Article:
A Comparison of IBM's Orthogonal Defect Classification to Hewlett Packard's Defect Origins, Types, and Modes


In the last three years, the author has worked with seven Software Development teams to help them categorize defects using Hewlett Packard's Defect Origins, Types, and Modes. More recently, the author has assisted a software testing and development organization analyze the results of defects categorized using IBM's Orthogonal Defect Classification (ODC).

About the author

John Huber's picture John Huber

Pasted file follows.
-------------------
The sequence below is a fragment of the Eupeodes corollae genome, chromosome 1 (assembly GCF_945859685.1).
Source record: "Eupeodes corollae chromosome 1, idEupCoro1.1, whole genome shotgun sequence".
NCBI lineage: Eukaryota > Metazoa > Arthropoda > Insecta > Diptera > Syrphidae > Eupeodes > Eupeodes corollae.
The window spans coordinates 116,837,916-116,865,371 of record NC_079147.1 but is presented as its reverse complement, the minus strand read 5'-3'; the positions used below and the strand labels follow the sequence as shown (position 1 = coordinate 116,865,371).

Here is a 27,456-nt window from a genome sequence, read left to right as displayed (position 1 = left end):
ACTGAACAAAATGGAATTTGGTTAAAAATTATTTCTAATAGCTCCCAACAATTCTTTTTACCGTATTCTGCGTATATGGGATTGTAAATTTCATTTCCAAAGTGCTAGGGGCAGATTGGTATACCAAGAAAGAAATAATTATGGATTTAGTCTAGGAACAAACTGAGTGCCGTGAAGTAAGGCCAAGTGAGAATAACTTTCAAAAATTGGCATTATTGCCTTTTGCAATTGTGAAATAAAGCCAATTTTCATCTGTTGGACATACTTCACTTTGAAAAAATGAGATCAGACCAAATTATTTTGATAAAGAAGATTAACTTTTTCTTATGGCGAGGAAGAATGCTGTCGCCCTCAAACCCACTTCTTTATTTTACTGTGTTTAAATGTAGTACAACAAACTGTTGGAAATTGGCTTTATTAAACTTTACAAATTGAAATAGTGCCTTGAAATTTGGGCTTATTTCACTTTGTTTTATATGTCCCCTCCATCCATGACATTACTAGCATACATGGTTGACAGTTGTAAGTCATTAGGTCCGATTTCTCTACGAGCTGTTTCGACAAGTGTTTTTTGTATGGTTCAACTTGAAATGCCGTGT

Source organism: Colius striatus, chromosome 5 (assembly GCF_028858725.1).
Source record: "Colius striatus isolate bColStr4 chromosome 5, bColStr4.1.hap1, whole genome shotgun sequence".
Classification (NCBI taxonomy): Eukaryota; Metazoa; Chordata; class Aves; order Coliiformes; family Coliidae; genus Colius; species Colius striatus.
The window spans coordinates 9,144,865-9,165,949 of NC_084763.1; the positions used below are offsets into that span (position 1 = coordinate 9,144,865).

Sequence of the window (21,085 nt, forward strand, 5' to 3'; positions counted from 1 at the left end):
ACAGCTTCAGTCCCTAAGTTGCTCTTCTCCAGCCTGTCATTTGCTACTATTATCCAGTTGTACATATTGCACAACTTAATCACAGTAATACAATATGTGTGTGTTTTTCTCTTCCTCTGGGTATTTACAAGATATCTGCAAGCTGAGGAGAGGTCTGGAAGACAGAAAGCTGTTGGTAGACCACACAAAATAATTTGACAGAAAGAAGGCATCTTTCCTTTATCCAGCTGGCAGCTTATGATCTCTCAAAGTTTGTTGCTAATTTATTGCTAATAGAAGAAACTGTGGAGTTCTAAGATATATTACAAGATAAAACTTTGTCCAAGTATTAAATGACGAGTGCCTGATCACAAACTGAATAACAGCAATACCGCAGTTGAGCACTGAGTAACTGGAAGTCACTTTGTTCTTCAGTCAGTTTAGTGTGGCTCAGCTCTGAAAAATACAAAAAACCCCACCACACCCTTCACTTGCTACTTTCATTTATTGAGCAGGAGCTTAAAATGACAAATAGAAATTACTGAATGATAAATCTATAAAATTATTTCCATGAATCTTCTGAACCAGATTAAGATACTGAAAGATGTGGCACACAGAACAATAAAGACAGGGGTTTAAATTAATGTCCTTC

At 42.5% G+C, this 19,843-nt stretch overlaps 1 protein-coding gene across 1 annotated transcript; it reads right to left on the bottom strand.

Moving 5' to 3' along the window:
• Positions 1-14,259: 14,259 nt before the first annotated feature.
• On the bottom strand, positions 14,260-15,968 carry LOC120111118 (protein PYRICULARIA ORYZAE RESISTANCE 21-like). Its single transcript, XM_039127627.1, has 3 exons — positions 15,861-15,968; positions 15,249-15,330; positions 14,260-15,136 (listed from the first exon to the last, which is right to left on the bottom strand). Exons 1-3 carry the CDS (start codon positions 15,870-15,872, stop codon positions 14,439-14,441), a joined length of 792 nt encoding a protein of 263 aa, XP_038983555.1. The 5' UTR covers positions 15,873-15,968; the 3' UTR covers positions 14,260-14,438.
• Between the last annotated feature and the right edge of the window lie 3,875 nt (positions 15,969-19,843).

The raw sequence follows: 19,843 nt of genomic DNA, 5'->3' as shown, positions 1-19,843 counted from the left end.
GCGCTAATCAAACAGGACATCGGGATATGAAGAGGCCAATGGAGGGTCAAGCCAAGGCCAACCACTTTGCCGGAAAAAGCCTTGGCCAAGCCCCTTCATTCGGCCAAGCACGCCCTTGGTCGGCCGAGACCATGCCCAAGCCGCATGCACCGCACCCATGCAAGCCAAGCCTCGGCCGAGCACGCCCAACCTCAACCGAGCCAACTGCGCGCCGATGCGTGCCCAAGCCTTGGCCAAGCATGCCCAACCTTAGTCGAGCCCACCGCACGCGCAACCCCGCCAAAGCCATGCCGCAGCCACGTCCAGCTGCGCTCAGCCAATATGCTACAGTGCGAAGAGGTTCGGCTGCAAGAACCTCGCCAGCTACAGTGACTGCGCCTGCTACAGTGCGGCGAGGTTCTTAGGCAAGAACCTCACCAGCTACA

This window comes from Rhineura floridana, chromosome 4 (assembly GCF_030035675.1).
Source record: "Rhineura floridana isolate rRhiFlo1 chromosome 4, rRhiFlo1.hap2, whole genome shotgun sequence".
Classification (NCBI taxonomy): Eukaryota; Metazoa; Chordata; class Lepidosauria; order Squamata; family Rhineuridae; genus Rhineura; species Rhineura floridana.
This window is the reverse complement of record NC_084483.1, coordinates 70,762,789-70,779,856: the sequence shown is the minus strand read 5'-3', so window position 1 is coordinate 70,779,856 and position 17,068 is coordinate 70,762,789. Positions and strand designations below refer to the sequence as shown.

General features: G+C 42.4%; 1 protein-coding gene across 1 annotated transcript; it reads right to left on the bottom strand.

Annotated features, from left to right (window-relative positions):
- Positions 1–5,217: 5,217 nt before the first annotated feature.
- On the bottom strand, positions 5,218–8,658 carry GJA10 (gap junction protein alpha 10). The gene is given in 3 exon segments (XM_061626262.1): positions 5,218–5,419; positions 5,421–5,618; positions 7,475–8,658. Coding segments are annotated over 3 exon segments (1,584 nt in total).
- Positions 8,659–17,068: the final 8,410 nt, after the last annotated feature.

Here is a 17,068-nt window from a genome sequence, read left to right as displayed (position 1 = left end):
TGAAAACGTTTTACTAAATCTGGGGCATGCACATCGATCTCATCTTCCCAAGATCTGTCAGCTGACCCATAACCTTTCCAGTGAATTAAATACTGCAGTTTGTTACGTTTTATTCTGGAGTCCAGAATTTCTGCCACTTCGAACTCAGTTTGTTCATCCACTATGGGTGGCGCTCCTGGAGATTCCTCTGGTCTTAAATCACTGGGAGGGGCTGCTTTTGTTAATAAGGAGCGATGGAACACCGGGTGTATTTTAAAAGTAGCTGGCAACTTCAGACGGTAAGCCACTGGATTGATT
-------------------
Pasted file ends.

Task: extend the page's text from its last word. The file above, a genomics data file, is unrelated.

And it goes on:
Jon Huber has worked in the software industry for over a decade. After graduating from The University of Arizona, he went to work as a software engineer for IBM in Austin, Texas. After a few years, Jon took a software engineering job with Micron Semiconductor, Inc., in Boise, Idaho to move closer to family. At IBM and Micron, he worked primarily with object-oriented software systems. Jon now works for Hewlett-Packard in the LaserJet Business Products division in Boise, Idaho. For more than three years at HP, he led the LaserJet Common Software Metrics Initiative which provides measurement consulting and a metrics tool for over 34 past and current LaserJet products. Jon also champions defect and root cause analysis and has facilitated eight defect analysis projects for HP. While working at Hewlett-Packard, he has authored several papers for Quality Week, Quality Week Europe, and Applications of Software Measurement/Management Conferences. Jon recently has been asked to help lead a task force to implement customer solution testing in the Hewlett-Packard LaserJet Test Lab. Outside of work, Jon enjoys family activities with his wife and four children, community service in a local youth organization, writing, jogging, and lifting weights.

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